I begin with a bit of family history on the theory that who you are is influenced by where you came from. My mother, Ruth Belcher, and father, Walter Dyk, came from different backgrounds. My father was an immigrant from Germany, arriving in this country at age 5. My mother came from New England. While I know a great deal about the ancestry of my mother, I know much less about her life. In the case of my father, I know almost nothing about his family history beyond his parents, but I know quite a bit about his life. My mother's family in this country can be traced back to Myles Standish and Priscilla Alden. Of course, they did not marry (Priscilla had famously asked “Why don't you speak for yourself, John?” when John Alden was courting her on behalf of Standish, and she married Alden), but their children married, and they were my ancestors. So I had always felt a strong connection to our country's history.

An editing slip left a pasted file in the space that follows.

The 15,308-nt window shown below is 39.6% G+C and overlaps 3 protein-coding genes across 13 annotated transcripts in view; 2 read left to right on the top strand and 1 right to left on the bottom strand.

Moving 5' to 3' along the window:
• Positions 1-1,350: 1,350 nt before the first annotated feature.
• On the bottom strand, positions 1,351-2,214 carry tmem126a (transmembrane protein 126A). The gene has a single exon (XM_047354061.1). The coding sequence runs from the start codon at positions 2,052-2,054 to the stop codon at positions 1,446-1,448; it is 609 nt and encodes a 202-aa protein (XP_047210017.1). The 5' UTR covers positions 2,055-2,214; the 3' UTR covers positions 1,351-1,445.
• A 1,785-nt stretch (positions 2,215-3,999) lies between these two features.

My mother was born in Portland, Maine, on March 25, 1901, into a family of Republicans. Her father was a lawyer. His name was Arthur Belcher, and he was born in Farmington, Maine, on April 24, 1861, about the time that the Civil War began. He went to Andover and then Bowdoin College. He did not attend law school, but instead studied in various law offices, as was common in those days. Admitted to the bar in 1885, he practiced law in Farmington until 1896, when he moved to Portland and entered into a partnership with Frederick Hale. A lot of the work he did as a lawyer was for a telephone company. Unhappily, at a time when he reportedly was about to run for the US Senate, my grandfather contracted appendicitis and died of peritonitis on October 5, 1904, when my mother was just three years old. My grandfather's partner, Hale, was elected to the US Senate in 1916 and became famous for his opposition to Hugo Black's nomination to the Supreme Court because of Black's Klan affiliation, an opposition that was misplaced, given Justice Black's later record.